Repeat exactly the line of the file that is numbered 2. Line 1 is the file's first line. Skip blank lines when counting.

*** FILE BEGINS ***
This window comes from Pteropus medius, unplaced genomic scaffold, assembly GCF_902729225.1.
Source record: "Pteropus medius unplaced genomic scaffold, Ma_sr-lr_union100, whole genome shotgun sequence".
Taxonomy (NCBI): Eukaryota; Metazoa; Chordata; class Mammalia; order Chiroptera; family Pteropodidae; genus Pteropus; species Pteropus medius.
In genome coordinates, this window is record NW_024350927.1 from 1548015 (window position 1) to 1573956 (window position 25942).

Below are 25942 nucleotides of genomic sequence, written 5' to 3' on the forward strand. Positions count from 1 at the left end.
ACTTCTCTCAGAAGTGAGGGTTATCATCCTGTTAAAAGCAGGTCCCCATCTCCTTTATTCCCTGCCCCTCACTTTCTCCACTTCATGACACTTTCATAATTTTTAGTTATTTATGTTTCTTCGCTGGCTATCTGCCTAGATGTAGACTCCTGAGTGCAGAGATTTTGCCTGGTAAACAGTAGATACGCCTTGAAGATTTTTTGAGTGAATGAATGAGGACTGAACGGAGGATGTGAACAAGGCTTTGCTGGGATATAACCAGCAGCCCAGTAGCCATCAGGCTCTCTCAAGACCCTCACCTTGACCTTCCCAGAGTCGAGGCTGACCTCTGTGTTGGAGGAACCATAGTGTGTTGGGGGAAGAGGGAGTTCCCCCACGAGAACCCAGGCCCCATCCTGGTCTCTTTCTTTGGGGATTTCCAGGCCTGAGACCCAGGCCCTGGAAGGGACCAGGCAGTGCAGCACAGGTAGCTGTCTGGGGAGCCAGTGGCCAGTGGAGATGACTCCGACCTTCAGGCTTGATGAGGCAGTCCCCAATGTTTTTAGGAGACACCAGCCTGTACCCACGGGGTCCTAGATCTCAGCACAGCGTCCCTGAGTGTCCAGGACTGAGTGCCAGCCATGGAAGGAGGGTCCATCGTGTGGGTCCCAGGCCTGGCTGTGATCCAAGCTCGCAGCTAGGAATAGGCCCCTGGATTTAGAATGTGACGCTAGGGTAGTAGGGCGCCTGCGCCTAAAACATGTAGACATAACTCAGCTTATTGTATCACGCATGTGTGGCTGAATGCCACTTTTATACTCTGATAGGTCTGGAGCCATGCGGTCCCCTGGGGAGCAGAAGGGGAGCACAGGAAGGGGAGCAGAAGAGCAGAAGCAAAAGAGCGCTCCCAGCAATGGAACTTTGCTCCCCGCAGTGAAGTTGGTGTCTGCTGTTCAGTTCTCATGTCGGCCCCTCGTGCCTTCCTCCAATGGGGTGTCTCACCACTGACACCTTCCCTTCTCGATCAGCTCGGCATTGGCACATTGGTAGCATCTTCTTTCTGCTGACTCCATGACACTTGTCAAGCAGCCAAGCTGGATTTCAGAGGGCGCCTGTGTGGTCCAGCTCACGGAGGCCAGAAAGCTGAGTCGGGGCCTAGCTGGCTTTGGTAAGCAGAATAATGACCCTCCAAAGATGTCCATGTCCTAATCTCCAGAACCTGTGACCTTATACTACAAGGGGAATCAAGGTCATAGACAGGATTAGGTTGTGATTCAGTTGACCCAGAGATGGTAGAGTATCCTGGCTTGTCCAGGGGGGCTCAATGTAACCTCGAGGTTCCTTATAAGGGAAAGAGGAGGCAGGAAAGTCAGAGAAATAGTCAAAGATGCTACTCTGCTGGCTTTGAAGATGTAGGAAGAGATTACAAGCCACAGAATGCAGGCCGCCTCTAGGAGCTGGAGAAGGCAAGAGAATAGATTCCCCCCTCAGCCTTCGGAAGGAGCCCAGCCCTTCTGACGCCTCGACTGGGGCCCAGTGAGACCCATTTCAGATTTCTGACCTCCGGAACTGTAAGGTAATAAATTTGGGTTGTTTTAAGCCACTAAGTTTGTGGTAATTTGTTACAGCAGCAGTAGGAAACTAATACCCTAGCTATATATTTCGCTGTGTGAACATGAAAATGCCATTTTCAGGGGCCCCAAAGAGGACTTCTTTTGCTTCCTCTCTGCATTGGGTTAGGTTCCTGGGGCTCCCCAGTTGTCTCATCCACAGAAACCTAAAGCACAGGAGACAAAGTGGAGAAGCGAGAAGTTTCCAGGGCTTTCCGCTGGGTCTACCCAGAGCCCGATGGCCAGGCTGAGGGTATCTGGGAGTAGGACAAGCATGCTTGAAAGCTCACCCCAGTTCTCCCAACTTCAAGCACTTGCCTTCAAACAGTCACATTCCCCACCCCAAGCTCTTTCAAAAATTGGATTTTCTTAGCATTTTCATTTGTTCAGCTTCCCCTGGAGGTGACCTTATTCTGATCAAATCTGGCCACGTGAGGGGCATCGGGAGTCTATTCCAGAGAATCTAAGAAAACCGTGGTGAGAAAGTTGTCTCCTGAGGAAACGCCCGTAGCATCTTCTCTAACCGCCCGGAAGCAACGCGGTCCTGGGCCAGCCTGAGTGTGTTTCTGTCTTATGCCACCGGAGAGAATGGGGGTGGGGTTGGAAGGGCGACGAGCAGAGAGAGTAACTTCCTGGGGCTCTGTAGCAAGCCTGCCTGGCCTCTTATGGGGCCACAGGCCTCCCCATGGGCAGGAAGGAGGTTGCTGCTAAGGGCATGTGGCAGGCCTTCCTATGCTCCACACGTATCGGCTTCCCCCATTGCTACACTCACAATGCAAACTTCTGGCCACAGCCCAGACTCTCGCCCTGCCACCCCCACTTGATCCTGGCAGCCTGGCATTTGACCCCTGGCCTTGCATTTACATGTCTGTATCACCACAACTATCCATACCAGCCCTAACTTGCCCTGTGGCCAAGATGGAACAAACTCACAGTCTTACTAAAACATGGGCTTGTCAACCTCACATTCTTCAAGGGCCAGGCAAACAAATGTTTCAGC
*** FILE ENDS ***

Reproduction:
Source record: "Pteropus medius unplaced genomic scaffold, Ma_sr-lr_union100, whole genome shotgun sequence".